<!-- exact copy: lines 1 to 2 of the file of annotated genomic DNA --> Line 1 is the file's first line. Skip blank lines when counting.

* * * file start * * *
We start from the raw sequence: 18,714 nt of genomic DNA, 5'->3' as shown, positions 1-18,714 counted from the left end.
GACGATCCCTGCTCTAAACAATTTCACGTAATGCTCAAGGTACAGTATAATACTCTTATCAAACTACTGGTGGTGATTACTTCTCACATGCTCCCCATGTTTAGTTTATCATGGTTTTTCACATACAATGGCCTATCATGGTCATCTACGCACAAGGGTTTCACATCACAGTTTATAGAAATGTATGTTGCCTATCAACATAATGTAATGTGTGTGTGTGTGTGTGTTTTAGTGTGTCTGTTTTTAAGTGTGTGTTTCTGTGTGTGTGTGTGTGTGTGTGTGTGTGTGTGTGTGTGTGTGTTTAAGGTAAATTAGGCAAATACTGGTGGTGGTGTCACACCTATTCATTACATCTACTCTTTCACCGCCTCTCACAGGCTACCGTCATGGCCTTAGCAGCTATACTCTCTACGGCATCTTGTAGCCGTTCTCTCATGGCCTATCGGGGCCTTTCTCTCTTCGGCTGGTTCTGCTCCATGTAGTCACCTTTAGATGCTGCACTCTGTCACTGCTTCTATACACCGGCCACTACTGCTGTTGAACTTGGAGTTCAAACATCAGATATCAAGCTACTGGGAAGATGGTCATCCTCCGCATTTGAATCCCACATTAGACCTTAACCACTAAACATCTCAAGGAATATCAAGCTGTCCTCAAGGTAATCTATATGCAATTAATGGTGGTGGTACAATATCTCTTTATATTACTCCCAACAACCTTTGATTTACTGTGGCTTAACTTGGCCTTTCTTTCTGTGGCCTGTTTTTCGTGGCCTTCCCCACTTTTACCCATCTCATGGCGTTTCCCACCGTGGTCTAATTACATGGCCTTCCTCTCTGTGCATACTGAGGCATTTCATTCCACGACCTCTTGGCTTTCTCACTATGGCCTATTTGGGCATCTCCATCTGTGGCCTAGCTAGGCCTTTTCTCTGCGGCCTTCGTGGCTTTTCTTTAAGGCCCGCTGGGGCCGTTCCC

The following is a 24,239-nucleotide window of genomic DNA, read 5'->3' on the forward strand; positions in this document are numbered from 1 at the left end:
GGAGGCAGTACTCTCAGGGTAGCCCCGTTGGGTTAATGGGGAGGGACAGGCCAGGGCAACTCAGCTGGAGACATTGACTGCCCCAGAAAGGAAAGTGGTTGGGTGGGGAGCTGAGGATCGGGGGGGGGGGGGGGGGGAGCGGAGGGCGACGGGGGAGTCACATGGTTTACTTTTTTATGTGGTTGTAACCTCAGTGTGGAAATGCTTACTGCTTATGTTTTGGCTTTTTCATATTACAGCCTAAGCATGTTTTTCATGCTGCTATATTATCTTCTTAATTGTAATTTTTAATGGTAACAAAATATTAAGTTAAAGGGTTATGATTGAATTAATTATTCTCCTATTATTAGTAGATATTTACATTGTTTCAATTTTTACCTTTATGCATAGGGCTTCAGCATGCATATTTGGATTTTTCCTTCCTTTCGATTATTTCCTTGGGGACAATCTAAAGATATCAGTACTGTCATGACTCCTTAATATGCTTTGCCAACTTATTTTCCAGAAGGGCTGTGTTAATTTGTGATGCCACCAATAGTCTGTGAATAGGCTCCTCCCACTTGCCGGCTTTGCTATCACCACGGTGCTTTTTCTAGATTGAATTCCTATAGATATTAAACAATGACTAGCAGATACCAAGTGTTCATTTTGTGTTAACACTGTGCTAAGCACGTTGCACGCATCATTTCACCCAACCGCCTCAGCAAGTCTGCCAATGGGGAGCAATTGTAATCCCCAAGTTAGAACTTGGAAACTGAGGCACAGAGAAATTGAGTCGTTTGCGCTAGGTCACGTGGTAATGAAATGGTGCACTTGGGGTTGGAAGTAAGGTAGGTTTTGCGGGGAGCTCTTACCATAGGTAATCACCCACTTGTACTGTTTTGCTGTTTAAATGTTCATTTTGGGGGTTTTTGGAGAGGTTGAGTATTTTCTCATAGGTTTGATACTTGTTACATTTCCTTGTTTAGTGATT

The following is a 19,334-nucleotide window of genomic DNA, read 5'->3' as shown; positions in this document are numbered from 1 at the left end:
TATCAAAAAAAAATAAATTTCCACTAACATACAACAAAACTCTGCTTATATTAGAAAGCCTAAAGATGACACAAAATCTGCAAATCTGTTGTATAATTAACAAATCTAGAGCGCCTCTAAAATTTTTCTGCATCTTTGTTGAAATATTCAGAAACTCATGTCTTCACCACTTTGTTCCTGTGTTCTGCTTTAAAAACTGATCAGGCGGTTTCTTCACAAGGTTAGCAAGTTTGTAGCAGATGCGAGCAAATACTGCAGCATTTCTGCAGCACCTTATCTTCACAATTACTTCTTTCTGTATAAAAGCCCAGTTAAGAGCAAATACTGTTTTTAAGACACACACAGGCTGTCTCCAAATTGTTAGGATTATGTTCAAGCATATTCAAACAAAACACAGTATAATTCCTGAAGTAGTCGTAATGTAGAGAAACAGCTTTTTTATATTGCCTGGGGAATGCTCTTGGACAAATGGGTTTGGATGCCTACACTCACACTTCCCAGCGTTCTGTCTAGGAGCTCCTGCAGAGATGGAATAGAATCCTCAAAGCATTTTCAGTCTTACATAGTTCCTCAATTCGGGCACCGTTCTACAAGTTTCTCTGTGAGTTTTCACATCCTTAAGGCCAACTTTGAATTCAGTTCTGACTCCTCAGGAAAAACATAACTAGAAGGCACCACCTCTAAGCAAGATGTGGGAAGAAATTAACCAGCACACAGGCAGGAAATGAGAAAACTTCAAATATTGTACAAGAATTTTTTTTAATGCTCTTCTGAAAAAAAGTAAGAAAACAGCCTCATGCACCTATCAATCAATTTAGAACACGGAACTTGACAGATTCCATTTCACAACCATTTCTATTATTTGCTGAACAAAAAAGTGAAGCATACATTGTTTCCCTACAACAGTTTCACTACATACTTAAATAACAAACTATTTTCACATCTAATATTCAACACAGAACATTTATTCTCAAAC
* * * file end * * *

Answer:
We start from the raw sequence: 18,714 nt of genomic DNA, 5'->3' as shown, positions 1-18,714 counted from the left end.
GACGATCCCTGCTCTAAACAATTTCACGTAATGCTCAAGGTACAGTATAATACTCTTATCAAACTACTGGTGGTGATTACTTCTCACATGCTCCCCATGTTTAGTTTATCATGGTTTTTCACATACAATGGCCTATCATGGTCATCTACGCACAAGGGTTTCACATCACAGTTTATAGAAATGTATGTTGCCTATCAACATAATGTAATGTGTGTGTGTGTGTGTGTTTTAGTGTGTCTGTTTTTAAGTGTGTGTTTCTGTGTGTGTGTGTGTGTGTGTGTGTGTGTGTGTGTGTGTGTGTTTAAGGTAAATTAGGCAAATACTGGTGGTGGTGTCACACCTATTCATTACATCTACTCTTTCACCGCCTCTCACAGGCTACCGTCATGGCCTTAGCAGCTATACTCTCTACGGCATCTTGTAGCCGTTCTCTCATGGCCTATCGGGGCCTTTCTCTCTTCGGCTGGTTCTGCTCCATGTAGTCACCTTTAGATGCTGCACTCTGTCACTGCTTCTATACACCGGCCACTACTGCTGTTGAACTTGGAGTTCAAACATCAGATATCAAGCTACTGGGAAGATGGTCATCCTCCGCATTTGAATCCCACATTAGACCTTAACCACTAAACATCTCAAGGAATATCAAGCTGTCCTCAAGGTAATCTATATGCAATTAATGGTGGTGGTACAATATCTCTTTATATTACTCCCAACAACCTTTGATTTACTGTGGCTTAACTTGGCCTTTCTTTCTGTGGCCTGTTTTTCGTGGCCTTCCCCACTTTTACCCATCTCATGGCGTTTCCCACCGTGGTCTAATTACATGGCCTTCCTCTCTGTGCATACTGAGGCATTTCATTCCACGACCTCTTGGCTTTCTCACTATGGCCTATTTGGGCATCTCCATCTGTGGCCTAGCTAGGCCTTTTCTCTGCGGCCTTCGTGGCTTTTCTTTAAGGCCCGCTGGGGCCGTTCCC